Connect
MJA
MJA

Developing healthy kids in healthy communities: eight evidence-based strategies for preventing high-risk behaviour

Gary L Hopkins, Duane McBride, Helen H Marshak, Kiti Freier, John V Stevens Jr, Wendi Kannenberg, James B Weaver III, Stephanie L Sargent Weaver, Peter N Landless and Jonathan Duffy
Med J Aust 2007; 186 (10 Suppl): S70.
Published online: 2007-05-21

In common with young people in many countries, Australian youth engage in behaviour that threatens their health and wellbeing. National surveys report that about a third of young Australians have tried an illicit drug.1 The high rates of substance use and risky sexual behaviour among young Australians suggest that effective prevention efforts based on empirical evidence need to be expanded.2

Church-associated organisations (CAOs) have an excellent tradition of engaging in activities designed to help individuals and communities faced with famine, disaster, health disparities and many other unfortunate circumstances.

Some CAOs have tackled difficult behavioural problems relating to young people. One example of this is the Search Institute, an applied social science research organisation based in Minneapolis, USA. Its mission includes a broad focus on the healthy development of all children and youth in multiple community settings. Through community-based research, the Search Institute has developed what it describes as “40 Developmental Assets”. These assets include, for example, family support, school engagement and self-esteem.3

Australian CAOs that want to help prevent high-risk behaviour among young people would do well to follow the lead of the Search Institute. CAOs need to become involved in prevention activities as a part of the mission of their organisations. The literature demonstrates that Australian youth are engaged in high-risk behaviour,4 and there is a clear need to broaden participation in prevention interventions.

CAOs are in an ideal position to foster healthy communities by encouraging positive behaviour in young people and fostering a culture of acceptance and inclusion. Research shows that young people affiliated with CAOs could also benefit from prevention efforts targeting substance use and risky sexual behaviour.5 While there is a growing body of research demonstrating that religious involvement plays a key role in the healthy development of young people, most of that literature is on the influence of religious beliefs and youth involvement in religious activities.6,7 Relatively little attention has been paid to how CAOs can encourage the wellbeing of adolescents in ways that go beyond traditional explanations for the relationship between religion and health.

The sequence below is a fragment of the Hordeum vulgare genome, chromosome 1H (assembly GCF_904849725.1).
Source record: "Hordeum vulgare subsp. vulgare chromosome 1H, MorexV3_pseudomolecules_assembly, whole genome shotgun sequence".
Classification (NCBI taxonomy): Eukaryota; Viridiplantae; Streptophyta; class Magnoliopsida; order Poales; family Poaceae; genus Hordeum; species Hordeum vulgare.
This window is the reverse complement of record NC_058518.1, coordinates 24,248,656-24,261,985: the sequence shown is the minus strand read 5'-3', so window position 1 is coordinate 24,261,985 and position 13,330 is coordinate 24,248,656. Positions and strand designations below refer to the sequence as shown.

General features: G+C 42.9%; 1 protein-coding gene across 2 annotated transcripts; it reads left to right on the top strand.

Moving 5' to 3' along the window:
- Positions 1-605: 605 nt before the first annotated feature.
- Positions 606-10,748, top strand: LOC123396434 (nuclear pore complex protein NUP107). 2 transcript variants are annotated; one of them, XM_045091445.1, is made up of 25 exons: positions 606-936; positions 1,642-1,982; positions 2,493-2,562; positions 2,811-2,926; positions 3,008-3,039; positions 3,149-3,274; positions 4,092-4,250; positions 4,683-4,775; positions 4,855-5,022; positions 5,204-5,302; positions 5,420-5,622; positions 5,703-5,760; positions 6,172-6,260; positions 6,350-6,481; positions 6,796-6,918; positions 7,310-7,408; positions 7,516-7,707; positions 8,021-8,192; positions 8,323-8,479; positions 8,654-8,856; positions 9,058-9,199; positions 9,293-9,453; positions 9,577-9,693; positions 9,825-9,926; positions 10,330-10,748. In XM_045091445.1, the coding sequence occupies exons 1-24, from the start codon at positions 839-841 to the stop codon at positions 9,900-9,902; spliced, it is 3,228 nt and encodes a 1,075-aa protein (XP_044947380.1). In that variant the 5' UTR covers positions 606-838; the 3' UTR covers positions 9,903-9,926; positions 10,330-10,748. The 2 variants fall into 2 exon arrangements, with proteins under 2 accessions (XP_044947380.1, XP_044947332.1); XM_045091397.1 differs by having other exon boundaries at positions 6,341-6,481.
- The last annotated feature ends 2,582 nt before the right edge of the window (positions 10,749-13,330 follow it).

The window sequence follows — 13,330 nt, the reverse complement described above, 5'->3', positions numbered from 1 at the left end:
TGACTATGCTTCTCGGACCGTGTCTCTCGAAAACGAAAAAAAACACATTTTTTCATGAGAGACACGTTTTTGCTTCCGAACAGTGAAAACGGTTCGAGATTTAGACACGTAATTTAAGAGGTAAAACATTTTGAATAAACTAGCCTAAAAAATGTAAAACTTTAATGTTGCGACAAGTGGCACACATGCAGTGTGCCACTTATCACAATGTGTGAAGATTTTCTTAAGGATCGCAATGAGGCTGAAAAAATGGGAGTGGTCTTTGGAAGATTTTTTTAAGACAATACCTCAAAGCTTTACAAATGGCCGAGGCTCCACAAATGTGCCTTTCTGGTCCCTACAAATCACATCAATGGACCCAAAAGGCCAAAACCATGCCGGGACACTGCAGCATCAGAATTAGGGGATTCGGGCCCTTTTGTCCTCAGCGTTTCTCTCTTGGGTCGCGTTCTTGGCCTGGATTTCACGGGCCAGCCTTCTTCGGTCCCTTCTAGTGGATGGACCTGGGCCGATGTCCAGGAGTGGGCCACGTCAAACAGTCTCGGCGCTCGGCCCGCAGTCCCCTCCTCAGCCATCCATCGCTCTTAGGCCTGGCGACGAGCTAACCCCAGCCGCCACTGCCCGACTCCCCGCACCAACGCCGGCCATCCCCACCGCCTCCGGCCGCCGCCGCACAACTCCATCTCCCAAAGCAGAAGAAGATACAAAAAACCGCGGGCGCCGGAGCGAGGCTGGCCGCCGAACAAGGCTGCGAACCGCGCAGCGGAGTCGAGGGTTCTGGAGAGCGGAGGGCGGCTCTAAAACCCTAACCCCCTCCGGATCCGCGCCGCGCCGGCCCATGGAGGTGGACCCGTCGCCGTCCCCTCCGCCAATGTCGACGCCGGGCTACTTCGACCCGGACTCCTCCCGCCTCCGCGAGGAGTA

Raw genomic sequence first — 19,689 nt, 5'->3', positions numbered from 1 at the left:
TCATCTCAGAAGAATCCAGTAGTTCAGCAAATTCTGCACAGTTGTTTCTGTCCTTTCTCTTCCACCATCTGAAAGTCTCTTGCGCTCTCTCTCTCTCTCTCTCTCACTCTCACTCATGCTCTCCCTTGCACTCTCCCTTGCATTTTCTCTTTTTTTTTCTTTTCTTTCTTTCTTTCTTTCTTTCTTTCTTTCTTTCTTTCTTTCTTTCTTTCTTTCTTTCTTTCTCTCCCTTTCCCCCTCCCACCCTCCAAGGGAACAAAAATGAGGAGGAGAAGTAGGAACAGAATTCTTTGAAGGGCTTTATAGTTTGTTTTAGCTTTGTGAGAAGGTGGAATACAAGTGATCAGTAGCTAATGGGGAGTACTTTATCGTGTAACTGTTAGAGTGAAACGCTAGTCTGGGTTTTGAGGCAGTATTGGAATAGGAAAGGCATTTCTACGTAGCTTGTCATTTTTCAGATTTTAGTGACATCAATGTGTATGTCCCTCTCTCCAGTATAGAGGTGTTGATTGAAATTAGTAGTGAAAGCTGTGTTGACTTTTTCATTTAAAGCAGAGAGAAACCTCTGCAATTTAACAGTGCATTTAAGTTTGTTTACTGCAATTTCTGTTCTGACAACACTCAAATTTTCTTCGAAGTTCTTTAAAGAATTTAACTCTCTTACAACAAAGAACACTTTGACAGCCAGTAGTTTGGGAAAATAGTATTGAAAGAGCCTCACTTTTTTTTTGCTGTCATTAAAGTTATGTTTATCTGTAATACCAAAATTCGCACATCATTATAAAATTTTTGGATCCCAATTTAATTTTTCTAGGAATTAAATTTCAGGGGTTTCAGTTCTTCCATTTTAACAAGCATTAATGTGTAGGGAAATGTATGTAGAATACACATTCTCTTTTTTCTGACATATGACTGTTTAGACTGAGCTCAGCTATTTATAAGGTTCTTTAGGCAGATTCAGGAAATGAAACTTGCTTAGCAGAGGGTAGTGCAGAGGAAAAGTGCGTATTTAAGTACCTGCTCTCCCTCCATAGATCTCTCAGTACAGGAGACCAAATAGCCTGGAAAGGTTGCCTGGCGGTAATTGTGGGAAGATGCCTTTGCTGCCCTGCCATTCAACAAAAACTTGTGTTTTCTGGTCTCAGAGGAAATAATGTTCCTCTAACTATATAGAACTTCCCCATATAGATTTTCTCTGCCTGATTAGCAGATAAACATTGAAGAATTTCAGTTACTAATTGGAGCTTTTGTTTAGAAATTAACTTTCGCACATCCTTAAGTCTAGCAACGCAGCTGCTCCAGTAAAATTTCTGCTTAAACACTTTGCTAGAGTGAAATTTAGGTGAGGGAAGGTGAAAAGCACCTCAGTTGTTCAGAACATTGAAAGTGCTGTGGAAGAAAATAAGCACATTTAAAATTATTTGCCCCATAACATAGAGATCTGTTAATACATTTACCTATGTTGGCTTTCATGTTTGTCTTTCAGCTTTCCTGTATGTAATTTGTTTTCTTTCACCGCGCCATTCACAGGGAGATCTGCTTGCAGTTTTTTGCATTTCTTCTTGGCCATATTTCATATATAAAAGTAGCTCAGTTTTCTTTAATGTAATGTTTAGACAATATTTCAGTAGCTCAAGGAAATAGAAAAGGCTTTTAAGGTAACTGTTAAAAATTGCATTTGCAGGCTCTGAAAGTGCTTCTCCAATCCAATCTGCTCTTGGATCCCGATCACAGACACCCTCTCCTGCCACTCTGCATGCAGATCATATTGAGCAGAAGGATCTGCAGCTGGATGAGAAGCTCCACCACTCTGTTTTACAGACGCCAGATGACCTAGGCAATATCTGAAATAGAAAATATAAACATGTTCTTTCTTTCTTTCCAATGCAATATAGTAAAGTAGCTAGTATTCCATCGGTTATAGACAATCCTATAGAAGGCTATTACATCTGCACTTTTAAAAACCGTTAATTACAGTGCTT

In this article we explore eight different elements of effective prevention strategies that CAOs could adopt to discourage risky behaviour in young people. Prevention programs need to be based on empirically verifiable evidence. However, despite advances in this area, many communities continue to invest in prevention strategies of unproven effectiveness.8 The eight elements are presented along with a short discussion of how CAOs can incorporate these elements into effective ways of preventing high-risk behaviour.

Element 1: Information — but not information alone

CAOs appear to rely primarily on information dissemination (preaching) to spread their interpretation of what they believe is “truth” as a principal method of indoctrinating church attendees into a particular belief system. The assumption is that, once a person is armed with the information gleaned from sermons, he or she will be transformed. There is little evidence to suggest that information dissemination alone is a successful strategy for preventing high-risk behaviour among adolescents.9 A review of selected literature on HIV and AIDS serves as an example of this.

Studies show that American adolescents and college undergraduates have accurate knowledge of HIV and AIDS but that their extensive knowledge bears little or no relationship to their actual HIV-associated risk behaviour.10 Similar findings in other studies support the conclusion that targeting knowledge alone is not an effective strategy for producing behavioural change.11,12

Although imparting knowledge — to correct for misconceptions and inaccurate beliefs — is an essential component of programs to prevent high-risk behaviour, other elements critical to successful intervention must be considered when designing prevention programs. Church community leaders should encourage more than information-only strategies to protect young people, as outlined in the other elements identified below.

Element 2: Self-esteem

One of the most significant developmental tasks facing young people, particularly adolescents, revolves around their identity and self-worth. Some studies show the protective effect of healthy self-esteem in preventing or reducing high-risk behaviour, others show little or no relationship, and some show increased risky behaviour among those with high self-esteem.13-15